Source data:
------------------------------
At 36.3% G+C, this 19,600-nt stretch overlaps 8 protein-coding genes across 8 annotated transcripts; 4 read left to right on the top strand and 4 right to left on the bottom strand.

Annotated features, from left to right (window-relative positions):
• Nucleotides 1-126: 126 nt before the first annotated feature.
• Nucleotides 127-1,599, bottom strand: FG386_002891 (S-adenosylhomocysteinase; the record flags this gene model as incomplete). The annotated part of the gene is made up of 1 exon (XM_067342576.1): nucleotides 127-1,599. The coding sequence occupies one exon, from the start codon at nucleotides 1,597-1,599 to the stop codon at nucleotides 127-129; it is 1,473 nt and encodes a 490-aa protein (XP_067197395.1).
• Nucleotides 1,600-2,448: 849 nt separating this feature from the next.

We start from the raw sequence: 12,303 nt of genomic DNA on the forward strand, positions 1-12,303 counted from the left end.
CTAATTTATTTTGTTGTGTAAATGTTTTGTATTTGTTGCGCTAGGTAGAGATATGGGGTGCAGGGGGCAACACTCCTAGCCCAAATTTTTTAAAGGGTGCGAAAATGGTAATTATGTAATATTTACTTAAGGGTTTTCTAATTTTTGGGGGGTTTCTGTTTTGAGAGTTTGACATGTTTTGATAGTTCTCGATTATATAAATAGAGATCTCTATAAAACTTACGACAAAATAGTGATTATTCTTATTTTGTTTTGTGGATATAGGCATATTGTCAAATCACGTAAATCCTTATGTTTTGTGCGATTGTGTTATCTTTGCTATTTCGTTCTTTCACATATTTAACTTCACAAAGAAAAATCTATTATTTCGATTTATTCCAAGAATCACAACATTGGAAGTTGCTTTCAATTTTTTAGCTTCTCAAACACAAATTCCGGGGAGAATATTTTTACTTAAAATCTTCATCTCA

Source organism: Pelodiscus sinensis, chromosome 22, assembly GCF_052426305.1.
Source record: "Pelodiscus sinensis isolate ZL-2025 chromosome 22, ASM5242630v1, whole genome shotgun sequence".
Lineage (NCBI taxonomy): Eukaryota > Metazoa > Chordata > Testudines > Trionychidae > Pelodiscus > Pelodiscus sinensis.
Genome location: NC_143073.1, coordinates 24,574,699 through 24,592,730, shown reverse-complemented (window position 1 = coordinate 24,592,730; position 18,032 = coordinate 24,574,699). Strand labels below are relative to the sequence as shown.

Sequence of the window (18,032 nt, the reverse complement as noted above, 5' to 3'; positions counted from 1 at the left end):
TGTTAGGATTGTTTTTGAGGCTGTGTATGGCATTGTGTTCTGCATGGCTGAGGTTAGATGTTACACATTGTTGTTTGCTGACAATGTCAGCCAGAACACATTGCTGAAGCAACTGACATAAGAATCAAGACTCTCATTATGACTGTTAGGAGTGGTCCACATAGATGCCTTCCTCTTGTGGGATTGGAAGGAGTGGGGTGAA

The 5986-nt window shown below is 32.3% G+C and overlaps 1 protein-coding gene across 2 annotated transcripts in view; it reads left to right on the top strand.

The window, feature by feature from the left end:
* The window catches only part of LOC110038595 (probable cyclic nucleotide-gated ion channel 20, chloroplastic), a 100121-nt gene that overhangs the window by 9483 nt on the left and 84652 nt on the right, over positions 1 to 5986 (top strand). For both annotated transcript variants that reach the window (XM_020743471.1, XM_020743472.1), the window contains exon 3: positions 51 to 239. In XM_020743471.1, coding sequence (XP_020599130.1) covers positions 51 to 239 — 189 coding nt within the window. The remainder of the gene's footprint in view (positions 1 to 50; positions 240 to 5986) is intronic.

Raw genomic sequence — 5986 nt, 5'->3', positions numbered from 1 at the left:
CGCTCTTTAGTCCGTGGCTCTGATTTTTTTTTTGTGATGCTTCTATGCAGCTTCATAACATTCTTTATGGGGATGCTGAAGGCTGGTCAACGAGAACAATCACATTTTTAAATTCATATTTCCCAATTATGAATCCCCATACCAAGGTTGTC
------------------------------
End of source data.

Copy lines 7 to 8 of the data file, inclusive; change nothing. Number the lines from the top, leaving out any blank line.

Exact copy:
CTAATTTATTTTGTTGTGTAAATGTTTTGTATTTGTTGCGCTAGGTAGAGATATGGGGTGCAGGGGGCAACACTCCTAGCCCAAATTTTTTAAAGGGTGCGAAAATGGTAATTATGTAATATTTACTTAAGGGTTTTCTAATTTTTGGGGGGTTTCTGTTTTGAGAGTTTGACATGTTTTGATAGTTCTCGATTATATAAATAGAGATCTCTATAAAACTTACGACAAAATAGTGATTATTCTTATTTTGTTTTGTGGATATAGGCATATTGTCAAATCACGTAAATCCTTATGTTTTGTGCGATTGTGTTATCTTTGCTATTTCGTTCTTTCACATATTTAACTTCACAAAGAAAAATCTATTATTTCGATTTATTCCAAGAATCACAACATTGGAAGTTGCTTTCAATTTTTTAGCTTCTCAAACACAAATTCCGGGGAGAATATTTTTACTTAAAATCTTCATCTCA

Source organism: Pelodiscus sinensis, chromosome 22, assembly GCF_052426305.1.